Monday, 20 April 2009

One Step Beyond!

Today was, well, not really an eye-opener, but a very interesting and revealing experience. It showed quite graphically the difference between someone who can speak a foreign language really quite well and a professional linguist.

This morning I received a call on my mobile/cell from a desperate member of one of the Schools at Leeds Uni who needed a Mandarin speaking person to interpret a presentation into Chinese for 4 of the audience. Someone mentioned me so off I went after being as frank and honest with the lady as I knew how - ie telling her I knew nothing, including none of the terminology in Mandarin, of that industry and that I was probably far from good enough for the job. I looked through the Powerpoint with the speaker, making note of words I needed to check etc, then went off to prepare. During this time, the other interpreter they'd tracked down, a native Chinese PhD student, arrived and went through the slides as well.

We 'arranged' to do it together, but you really can't have one person butting in to the other's speech - highly unprofessional, so I just left the real thing to her and was glad I did! Had he been really using just the slides, then I could have managed as that was what I'd had chance to prepare, but he did a lot of extemporaneous speaking, using all manner of jargon I couldn't possibly have managed and breaking his speech into enormous segments. Certainly no good for someone working out of their mother tongue. (Translation and interpreting is normally worked into the linguist's mother tongue regardless of how well they speak the other language.) I would have had to stop him and asked him to pause much more often. So, in the end, I did little more than nod when the Chinese lady looked at me in a 'Was that rght?' sort of manner, (as I could understand both languages and comment on level of correspondence etc). She's not a pro either, but she is a native speaker whose lived here long enough to understand English extremely well.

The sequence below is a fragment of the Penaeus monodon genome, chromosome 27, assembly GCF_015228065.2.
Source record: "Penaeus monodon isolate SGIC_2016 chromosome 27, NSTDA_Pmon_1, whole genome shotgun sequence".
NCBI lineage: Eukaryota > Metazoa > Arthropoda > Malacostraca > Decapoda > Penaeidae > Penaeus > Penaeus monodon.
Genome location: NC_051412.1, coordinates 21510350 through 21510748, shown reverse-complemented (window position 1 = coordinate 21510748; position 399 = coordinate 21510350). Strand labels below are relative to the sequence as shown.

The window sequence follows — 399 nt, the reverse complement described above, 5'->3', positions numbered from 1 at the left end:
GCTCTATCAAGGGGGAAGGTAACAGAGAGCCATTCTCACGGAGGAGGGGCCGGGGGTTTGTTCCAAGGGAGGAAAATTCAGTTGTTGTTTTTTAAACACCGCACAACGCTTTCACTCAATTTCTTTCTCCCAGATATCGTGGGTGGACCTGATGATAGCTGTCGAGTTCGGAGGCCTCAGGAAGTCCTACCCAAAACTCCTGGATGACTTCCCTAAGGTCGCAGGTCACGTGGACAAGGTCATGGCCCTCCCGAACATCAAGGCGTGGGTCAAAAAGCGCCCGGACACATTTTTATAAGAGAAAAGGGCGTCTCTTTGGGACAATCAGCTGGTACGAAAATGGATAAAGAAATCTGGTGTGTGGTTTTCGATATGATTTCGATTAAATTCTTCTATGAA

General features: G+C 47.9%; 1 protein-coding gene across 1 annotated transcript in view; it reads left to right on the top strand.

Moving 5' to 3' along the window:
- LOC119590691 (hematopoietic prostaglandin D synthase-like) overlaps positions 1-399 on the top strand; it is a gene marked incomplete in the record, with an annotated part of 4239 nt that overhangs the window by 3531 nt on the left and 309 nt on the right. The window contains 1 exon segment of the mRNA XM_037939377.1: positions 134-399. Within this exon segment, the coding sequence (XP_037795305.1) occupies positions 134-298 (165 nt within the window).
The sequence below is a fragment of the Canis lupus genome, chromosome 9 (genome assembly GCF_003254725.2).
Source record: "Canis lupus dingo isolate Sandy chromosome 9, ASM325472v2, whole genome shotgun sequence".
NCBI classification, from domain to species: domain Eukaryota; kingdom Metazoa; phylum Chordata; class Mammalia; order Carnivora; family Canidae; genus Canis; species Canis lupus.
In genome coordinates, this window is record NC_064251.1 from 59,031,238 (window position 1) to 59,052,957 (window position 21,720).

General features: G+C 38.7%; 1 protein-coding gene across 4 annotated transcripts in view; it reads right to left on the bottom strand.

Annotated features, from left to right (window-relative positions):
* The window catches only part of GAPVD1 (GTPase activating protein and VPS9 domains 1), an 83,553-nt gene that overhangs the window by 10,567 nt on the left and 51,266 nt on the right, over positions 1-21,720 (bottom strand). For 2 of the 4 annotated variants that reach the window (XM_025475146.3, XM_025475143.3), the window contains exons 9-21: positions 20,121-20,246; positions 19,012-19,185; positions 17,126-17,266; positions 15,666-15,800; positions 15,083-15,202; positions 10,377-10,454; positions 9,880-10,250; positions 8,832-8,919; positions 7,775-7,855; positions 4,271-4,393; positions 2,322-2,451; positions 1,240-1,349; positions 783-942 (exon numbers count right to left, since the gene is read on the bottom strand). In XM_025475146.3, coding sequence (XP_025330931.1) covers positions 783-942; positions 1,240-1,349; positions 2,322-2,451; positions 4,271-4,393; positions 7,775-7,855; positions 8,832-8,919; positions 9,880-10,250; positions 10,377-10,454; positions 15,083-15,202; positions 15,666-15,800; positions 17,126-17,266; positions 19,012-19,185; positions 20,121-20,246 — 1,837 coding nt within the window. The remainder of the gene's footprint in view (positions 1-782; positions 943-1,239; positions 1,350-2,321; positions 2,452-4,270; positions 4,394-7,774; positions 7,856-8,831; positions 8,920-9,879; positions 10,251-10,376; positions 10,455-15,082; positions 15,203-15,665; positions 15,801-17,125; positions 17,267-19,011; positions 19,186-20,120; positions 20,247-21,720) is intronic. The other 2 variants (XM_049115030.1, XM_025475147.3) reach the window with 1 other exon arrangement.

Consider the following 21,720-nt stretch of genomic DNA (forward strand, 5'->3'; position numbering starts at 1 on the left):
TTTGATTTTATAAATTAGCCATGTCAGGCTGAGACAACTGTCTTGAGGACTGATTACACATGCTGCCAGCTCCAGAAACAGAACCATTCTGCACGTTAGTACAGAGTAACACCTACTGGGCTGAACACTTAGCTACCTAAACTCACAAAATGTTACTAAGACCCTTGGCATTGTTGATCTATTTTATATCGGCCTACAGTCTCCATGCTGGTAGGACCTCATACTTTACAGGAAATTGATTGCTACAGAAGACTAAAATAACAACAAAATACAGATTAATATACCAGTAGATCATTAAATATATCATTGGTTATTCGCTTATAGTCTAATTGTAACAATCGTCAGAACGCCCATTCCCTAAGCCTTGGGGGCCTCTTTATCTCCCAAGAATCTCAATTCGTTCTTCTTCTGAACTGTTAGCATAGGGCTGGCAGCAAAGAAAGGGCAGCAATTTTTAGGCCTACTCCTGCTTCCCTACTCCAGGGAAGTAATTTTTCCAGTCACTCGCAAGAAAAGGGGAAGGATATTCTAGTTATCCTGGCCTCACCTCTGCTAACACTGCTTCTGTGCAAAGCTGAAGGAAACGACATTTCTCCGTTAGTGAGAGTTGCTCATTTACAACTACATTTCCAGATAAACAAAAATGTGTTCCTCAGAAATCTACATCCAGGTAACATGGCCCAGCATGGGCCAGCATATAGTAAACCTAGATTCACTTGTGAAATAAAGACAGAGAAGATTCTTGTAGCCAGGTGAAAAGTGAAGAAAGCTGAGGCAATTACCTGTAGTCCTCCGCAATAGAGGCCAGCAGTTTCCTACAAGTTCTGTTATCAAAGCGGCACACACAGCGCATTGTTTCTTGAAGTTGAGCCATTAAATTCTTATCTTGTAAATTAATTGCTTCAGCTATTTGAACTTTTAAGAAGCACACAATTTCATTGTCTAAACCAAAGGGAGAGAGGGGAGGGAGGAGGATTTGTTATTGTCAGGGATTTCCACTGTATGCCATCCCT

I got a day's pay and a free lunch for the experience and the sure knowledge that what I'd been saying for a while was right - I was teaching beginners as I simply wasn't good enough to work in industry. Well, now I have a chance to make that good with the period of intensive Mandarin training in Taiwan next year. One thing I did get kind of 'confirmation' of this afternoon was that funding does seem to attract funding and that when someone's been considered worth one funding body's money, they tend to stand a better chance with another as well - quite a few people in the know seemed to concur with this impression. So, that bodes well. I would like to do that Interpreter training MA, but can't find £5000 for it.

Now, however, I need to sleep.


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